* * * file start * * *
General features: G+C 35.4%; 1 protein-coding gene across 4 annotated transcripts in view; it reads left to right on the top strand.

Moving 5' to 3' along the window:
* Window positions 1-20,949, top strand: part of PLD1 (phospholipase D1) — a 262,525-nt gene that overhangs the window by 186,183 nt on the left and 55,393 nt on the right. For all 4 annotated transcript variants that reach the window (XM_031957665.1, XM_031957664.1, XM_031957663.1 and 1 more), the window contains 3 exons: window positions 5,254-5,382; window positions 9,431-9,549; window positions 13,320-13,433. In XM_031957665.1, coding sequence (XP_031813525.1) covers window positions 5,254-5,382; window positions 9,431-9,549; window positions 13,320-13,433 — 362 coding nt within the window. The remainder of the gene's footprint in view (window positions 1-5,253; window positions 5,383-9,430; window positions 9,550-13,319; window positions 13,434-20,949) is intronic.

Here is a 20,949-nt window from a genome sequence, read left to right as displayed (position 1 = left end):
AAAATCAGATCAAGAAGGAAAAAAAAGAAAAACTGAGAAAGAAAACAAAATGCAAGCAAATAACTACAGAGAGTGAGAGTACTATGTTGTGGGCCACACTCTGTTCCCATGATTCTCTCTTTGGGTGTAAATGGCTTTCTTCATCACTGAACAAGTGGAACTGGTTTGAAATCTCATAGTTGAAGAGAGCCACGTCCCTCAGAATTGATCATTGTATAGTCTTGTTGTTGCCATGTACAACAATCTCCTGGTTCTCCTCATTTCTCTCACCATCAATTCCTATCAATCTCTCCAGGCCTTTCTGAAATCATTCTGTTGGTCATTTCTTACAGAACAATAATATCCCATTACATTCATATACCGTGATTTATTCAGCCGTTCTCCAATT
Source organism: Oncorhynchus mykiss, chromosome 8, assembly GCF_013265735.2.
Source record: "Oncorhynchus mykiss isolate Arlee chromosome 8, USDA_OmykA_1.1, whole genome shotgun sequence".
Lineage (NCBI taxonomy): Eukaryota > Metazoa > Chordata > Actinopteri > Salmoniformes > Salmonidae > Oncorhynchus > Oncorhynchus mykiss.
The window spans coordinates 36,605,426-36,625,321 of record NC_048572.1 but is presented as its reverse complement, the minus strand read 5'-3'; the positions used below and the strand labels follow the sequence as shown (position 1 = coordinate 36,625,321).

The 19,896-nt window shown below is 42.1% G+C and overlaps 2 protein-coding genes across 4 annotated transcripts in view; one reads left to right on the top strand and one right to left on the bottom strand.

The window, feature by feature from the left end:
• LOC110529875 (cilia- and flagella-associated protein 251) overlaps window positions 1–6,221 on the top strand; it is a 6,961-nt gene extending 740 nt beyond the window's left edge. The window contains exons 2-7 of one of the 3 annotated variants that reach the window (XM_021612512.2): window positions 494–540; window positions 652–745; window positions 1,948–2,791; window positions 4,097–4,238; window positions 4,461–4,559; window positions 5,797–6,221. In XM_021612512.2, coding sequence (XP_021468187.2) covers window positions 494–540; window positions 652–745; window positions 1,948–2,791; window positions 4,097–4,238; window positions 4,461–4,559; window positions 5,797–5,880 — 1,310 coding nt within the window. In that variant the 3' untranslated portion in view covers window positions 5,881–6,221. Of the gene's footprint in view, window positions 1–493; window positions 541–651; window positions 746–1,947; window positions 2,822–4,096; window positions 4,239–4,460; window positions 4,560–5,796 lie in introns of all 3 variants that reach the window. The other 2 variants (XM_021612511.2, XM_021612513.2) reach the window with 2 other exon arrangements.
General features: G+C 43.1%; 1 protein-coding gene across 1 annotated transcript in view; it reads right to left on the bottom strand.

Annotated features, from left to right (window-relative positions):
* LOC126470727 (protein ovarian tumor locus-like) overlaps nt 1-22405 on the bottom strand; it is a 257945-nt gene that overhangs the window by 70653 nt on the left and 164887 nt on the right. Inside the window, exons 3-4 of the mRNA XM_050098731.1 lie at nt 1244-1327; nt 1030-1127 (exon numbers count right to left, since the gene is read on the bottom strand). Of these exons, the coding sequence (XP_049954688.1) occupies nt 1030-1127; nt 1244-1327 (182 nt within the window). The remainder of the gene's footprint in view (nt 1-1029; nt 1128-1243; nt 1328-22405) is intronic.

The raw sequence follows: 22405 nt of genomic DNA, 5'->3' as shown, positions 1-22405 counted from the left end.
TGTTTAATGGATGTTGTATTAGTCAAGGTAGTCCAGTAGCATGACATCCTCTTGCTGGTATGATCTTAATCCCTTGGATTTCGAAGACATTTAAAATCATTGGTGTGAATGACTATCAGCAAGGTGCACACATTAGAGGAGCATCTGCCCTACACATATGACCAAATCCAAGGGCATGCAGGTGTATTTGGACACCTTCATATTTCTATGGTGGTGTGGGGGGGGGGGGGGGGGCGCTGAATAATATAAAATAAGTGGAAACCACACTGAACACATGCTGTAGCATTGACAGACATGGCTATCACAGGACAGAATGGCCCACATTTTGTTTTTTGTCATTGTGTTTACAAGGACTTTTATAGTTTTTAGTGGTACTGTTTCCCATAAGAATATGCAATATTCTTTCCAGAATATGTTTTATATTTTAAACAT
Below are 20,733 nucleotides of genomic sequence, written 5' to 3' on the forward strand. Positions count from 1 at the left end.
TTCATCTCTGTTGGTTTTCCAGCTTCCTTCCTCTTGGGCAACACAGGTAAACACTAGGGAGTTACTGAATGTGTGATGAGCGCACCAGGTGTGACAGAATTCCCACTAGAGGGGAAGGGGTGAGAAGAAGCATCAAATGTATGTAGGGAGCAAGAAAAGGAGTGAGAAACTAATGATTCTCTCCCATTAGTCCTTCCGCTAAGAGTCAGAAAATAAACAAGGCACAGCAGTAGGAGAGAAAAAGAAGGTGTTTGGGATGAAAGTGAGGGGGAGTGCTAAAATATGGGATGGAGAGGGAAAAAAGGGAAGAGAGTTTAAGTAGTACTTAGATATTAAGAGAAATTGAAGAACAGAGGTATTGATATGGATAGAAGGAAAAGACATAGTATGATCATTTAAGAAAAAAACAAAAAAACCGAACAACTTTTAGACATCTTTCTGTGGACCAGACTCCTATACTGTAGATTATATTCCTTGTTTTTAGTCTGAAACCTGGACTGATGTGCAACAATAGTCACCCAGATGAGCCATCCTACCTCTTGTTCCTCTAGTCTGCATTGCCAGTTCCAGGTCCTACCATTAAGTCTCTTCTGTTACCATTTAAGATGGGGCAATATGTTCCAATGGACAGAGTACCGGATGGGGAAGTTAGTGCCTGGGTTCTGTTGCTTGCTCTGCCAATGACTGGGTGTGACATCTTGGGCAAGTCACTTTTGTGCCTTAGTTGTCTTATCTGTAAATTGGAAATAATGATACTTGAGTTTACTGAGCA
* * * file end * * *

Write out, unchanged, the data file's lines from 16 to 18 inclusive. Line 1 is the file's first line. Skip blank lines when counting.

The raw sequence follows: 22405 nt of genomic DNA, 5'->3' as shown, positions 1-22405 counted from the left end.
TGTTTAATGGATGTTGTATTAGTCAAGGTAGTCCAGTAGCATGACATCCTCTTGCTGGTATGATCTTAATCCCTTGGATTTCGAAGACATTTAAAATCATTGGTGTGAATGACTATCAGCAAGGTGCACACATTAGAGGAGCATCTGCCCTACACATATGACCAAATCCAAGGGCATGCAGGTGTATTTGGACACCTTCATATTTCTATGGTGGTGTGGGGGGGGGGGGGGGGGCGCTGAATAATATAAAATAAGTGGAAACCACACTGAACACATGCTGTAGCATTGACAGACATGGCTATCACAGGACAGAATGGCCCACATTTTGTTTTTTGTCATTGTGTTTACAAGGACTTTTATAGTTTTTAGTGGTACTGTTTCCCATAAGAATATGCAATATTCTTTCCAGAATATGTTTTATATTTTAAACAT
Below are 20,733 nucleotides of genomic sequence, written 5' to 3' on the forward strand. Positions count from 1 at the left end.